Ralph Nader. Theodore Roosevelt. Bernie Sanders. Howard Schultz. Oh my!
One of the highlights of my college career was getting to meet Ralph Nader. He came to campus to speak my senior year. Although I was awed by his reputation, his speech left me nonplussed. He was never known as an inspirational speaker, and that was certainly the case that day in Amherst.
Few people have had as big an impact upon progressive policy than Nader. With his book “Unsafe at any Speed,” he basically founded the modern consumer protection movement. The Public Interest Research Groups (PIRGs) spring directly from his advocacy.
But how will Ralph Nader be remembered? As the guy who threw the 2000 election to George W. Bush.
Nader was certainly a spoiler. His vote total made the difference in Florida, which resulted in a Bush/Cheney presidency, the Iraq war, and thousands of dead. As Obama once said, elections have consequences.
Similarly, Jill Stein certainly made the difference in 2016. She won far more than the number of votes that would have made the difference in the critical states of Michigan, Wisconsin and Pennsylvania. Unlike Nader, however, I do not believe Stein was sincere. She and her Russian connections are now well documented.
Nader however had pure motives: he had to feed his ego. Certainly, he had good reason to be discouraged. He is right in his positions. Cars and other products should be safe for consumers. We need to reduce our impact upon the environment. Good policy can impact both those goals.
But politics is a tough business. Once described as “the art of the possible,” the challenge is balancing various points of views in an effort to achieve positive goals. You will never get the full loaf in politics. The goal is to get as much of it as possible.
Anyway, Nader believed he was different and could achieve his goals despite the diffused power that is the nature of our system. He believed he was essential. And so he ran, and we got George W. Bush and Dick Cheney.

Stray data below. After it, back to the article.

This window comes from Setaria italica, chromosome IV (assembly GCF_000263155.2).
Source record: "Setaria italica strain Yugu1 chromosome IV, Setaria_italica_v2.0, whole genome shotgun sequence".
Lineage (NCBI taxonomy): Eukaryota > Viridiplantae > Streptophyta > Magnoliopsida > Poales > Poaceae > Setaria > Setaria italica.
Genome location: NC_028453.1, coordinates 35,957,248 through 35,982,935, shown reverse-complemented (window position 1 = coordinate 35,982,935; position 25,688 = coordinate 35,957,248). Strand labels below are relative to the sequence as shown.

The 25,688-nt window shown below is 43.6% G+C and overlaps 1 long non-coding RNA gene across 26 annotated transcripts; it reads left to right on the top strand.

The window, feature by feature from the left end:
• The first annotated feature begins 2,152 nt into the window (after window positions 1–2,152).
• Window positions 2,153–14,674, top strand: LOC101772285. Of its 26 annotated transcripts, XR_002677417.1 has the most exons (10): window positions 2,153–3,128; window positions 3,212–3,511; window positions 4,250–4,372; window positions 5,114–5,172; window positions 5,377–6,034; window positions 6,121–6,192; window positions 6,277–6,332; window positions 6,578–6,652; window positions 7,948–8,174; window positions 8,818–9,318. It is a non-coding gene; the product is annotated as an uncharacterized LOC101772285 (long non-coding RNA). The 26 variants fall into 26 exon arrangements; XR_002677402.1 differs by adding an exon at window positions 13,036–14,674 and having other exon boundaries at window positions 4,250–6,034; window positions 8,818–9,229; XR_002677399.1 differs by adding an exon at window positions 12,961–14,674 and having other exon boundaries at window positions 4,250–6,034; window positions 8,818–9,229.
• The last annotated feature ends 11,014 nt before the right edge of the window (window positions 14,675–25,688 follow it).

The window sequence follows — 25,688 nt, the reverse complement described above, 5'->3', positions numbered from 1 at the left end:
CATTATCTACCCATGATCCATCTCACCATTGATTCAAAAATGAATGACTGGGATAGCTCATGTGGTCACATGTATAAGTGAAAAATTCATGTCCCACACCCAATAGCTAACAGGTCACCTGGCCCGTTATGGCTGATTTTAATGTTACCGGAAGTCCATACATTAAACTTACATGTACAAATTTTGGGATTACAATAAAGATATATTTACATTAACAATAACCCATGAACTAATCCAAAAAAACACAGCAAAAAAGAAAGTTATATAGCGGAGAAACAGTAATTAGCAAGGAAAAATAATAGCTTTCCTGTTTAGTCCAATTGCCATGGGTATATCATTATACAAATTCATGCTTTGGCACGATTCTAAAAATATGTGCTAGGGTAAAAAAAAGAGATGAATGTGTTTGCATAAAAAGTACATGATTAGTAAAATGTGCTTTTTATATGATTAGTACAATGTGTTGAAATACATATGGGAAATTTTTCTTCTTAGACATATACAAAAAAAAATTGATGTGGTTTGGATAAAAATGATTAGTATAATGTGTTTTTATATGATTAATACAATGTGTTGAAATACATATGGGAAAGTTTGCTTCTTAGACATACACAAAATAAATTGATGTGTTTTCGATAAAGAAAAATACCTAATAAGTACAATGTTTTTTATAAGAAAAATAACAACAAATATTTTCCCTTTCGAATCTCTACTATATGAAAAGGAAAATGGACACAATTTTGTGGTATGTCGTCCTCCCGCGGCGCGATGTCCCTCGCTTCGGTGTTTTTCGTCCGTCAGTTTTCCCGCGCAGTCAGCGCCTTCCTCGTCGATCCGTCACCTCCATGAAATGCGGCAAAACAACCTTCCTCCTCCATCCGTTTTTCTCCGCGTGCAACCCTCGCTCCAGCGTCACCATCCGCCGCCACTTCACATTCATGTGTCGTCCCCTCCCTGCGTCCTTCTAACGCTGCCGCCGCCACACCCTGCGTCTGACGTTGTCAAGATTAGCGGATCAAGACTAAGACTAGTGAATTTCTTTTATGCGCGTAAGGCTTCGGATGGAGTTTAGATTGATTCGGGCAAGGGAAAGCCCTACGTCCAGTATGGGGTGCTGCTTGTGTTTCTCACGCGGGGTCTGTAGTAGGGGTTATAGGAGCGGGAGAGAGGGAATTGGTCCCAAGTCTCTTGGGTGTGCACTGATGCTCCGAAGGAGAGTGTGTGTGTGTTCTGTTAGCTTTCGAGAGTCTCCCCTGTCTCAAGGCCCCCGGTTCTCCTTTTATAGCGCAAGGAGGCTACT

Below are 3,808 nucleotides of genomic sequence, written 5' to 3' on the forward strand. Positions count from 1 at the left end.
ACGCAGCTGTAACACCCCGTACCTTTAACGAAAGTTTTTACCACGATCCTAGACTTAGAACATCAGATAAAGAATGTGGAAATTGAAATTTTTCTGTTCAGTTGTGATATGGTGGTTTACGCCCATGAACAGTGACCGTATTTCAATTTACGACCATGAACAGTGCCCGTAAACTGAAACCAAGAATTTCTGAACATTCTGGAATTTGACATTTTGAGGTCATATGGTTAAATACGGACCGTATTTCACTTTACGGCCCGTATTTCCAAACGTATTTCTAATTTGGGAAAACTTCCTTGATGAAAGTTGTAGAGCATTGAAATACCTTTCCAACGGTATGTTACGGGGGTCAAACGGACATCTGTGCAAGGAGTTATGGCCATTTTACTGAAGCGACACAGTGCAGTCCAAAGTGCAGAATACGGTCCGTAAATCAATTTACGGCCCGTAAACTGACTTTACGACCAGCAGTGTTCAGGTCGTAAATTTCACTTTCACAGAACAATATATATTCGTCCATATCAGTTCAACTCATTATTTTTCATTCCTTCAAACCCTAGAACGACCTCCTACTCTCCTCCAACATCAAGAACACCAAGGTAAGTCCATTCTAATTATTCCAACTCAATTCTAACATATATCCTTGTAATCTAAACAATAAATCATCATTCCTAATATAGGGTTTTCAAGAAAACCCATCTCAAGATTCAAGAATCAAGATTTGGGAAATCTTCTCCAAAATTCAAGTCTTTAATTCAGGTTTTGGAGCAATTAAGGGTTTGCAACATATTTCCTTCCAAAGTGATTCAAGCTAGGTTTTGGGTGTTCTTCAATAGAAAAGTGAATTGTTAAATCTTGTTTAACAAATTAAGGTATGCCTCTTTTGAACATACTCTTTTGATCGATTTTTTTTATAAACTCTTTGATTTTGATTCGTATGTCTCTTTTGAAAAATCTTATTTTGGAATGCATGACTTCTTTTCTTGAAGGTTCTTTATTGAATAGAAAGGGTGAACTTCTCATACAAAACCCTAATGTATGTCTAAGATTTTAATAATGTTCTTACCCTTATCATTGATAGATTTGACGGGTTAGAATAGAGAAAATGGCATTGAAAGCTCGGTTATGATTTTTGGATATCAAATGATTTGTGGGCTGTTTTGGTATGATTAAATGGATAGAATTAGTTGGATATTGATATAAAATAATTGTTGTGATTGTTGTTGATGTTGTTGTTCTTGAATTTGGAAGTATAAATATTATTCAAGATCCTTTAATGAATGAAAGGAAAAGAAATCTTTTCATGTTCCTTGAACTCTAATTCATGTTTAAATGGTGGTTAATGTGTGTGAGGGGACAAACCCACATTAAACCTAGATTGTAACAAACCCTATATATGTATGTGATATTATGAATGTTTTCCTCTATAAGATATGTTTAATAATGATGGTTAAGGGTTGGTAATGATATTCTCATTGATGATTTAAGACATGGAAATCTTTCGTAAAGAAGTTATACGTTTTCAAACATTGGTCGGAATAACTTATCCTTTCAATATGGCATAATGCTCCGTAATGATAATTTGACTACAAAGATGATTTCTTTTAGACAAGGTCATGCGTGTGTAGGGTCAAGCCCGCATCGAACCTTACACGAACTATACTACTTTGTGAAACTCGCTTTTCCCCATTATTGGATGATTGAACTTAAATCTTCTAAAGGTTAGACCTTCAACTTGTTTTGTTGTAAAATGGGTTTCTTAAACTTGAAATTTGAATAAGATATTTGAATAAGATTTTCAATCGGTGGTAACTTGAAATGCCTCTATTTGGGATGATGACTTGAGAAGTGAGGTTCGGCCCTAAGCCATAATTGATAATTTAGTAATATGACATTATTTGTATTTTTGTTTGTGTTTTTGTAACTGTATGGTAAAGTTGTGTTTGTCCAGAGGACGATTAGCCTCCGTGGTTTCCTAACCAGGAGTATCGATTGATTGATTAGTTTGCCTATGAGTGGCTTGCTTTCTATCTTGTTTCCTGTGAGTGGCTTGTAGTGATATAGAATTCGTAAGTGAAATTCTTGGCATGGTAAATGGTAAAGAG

Was Al Gore perfect? Certainly not. But he was a hell of a lot better than Bush and Cheney. Would Nader’s aims have had greater success in a Gore administration than they did in the Bush administration? Certainly.
Despite his impact on the 2000 election, Nader chose to run again in 2004 and 2008. By then, however, his support was limited because people saw what happened in 2000. But yet his ego did not allow him to step aside for the good of the country.
The reality is that nobody is essential. We are all replaceable. Obama was an amazing campaigner. But he was also the right person at the right place at the right time. Were there others who could have done what he did? Certainly. But they weren’t there then.
In truth, Nader is part of an American tradition of spoilers in Presidential races. In 1908, progressive Republican Theodore Roosevelt (you know, the guy who brought us the National Parks and anti-trust law) stepped aside so his friend and Vice President William Howard Taft could run for the Presidency.
Over Taft’s term, however, Roosevelt felt his one-time VP had become too conservative. As a result, he ran against him first for the Republican nomination, then as leader of the “Bull Moose Party.” His candidacy certainly split the Republican vote, resulting in the election of Democrat Woodrow Wilson.